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The title pretty much says it all, I need to prove that $\text{rank}(A) = \text{rank}(A^T)$ using SVD. It seems quite trivial, but I'd like to hear a second opinion. My thoughts are exposed below.

Based on the SVD theorem, for a matrrix $A \in \mathbb{R}^{m \times n}$ there exist othogonal matrices $U \in \mathbb{R}^{m \times m}$ and $V \in \mathbb{R}^{n \times n}$ such that $$ U^TAV = \text{diag}(\sigma_1, \sigma_2, ..., \sigma_p), \quad p = \min\left\{m, n\right\} $$

and $\sigma_i$ are the singular values of $A$. If it holds that $\sigma_1 \geq \sigma_2 \geq ~ ... ~ \geq \sigma_r > \sigma_{r+1} = ~ ... = \sigma_p = 0$, then it is true that $\text{rank}(A) = r$, meaning that the rank of $A$ is the count of non-zero singular values.

Trivially, if we consider that that $$ U^TAV = \text{diag}(\sigma_1, \sigma_2, \dots, \sigma_p) = \text{diag}(\sigma_1, \sigma_2, ..., \sigma_p)^T = V^TA^TU $$

it is obvious that the singular values of $A$ are also singular values of $A^T$, hence the count of non-zero singular values for both coincide. Bottom line is that $\text{rank}(A) = \text{rank}(A^T)$.

I think it would be OK, but I might be missing something, so please correct me if so. Thank you in advance for your time! :)

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    $\begingroup$ Looks fine with me. The fact that $p=\min\{m,n\}$ means that $\Sigma$ is identical in both cases. $\endgroup$ – Michael Grant Oct 28 '14 at 14:40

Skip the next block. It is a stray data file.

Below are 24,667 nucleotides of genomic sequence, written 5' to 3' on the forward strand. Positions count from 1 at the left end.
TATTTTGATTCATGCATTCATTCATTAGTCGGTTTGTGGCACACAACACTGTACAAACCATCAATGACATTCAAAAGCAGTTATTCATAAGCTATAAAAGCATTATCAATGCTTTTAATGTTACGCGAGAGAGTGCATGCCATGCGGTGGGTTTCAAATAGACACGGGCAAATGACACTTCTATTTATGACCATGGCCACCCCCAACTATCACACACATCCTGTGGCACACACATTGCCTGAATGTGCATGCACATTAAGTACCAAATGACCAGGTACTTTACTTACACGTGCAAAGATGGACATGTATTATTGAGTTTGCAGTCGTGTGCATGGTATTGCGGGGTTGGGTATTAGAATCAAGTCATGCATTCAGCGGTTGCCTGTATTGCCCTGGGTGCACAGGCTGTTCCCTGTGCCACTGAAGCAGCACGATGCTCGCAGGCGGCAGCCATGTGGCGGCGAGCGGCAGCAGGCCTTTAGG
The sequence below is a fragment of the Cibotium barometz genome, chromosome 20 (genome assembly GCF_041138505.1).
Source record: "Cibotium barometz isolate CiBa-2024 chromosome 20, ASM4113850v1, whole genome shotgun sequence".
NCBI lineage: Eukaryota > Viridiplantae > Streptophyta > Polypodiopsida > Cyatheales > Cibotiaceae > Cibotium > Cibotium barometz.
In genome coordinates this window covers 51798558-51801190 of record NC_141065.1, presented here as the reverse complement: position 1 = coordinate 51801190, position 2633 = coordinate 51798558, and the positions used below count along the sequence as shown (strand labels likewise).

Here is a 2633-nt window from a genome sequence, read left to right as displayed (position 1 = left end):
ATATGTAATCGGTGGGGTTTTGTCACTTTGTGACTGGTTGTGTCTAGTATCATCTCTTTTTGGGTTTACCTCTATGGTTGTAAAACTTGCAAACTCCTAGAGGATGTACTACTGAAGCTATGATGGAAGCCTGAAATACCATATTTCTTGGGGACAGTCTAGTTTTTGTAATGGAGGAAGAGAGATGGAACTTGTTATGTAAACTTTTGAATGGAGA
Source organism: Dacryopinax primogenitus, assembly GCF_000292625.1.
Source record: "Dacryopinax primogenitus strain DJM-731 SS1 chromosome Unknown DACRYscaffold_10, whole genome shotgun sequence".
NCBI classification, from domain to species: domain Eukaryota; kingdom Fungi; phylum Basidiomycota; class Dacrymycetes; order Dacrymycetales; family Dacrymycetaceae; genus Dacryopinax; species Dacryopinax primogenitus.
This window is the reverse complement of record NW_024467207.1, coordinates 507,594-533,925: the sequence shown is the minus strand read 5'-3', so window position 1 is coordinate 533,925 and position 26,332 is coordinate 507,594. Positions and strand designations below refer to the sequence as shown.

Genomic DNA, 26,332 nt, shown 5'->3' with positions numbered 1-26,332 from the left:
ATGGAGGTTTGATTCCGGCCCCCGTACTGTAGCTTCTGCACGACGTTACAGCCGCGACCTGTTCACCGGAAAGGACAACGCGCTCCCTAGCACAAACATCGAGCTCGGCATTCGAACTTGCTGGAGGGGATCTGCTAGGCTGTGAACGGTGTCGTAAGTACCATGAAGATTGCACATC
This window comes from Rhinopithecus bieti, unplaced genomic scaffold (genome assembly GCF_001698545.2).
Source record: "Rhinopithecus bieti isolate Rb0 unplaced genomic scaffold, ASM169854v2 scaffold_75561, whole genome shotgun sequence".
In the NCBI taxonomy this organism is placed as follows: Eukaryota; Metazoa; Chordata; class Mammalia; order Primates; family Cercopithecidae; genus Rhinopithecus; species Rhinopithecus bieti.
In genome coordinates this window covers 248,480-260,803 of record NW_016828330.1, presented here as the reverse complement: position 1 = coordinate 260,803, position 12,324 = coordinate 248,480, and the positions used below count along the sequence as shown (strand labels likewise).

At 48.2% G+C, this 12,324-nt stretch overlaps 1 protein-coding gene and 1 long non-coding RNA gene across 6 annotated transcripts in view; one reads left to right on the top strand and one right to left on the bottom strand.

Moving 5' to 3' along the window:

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The proof you provided has no issues.

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Here is dyadic viewpoint:

Suppose the SVD is given by $A = U \Sigma V^*$ where $\Sigma$ has the same dimensions as $A$. We note that $U,V$ are unitary, hence their columns are linearly independent.

If we let $v_1,...,v_m$ be the columns of $V$, then by looking at $Ax$ we can see that $A = \sum_{k=1}^r \sigma_k u_k v_k^*$.

It is easy to see that $\operatorname{rk} A \le r$ since ${\cal R} A \subset \operatorname{sp} \{ u_1,...,u_r \}$, and since $Av_k = \sigma_k u_k$, we see that $\operatorname{rk} A = r$.

Similarly, since $A^* = \sum_{k=1}^r \sigma_k v_k u_k^*$, we see that $\operatorname{rk} A^* \le r$ since ${\cal R} A^* \subset \operatorname{sp} \{ v_1,...,v_r \}$, and since $A^*u_k = \sigma_k v_k$, we see that $\operatorname{rk} A^* = r$.

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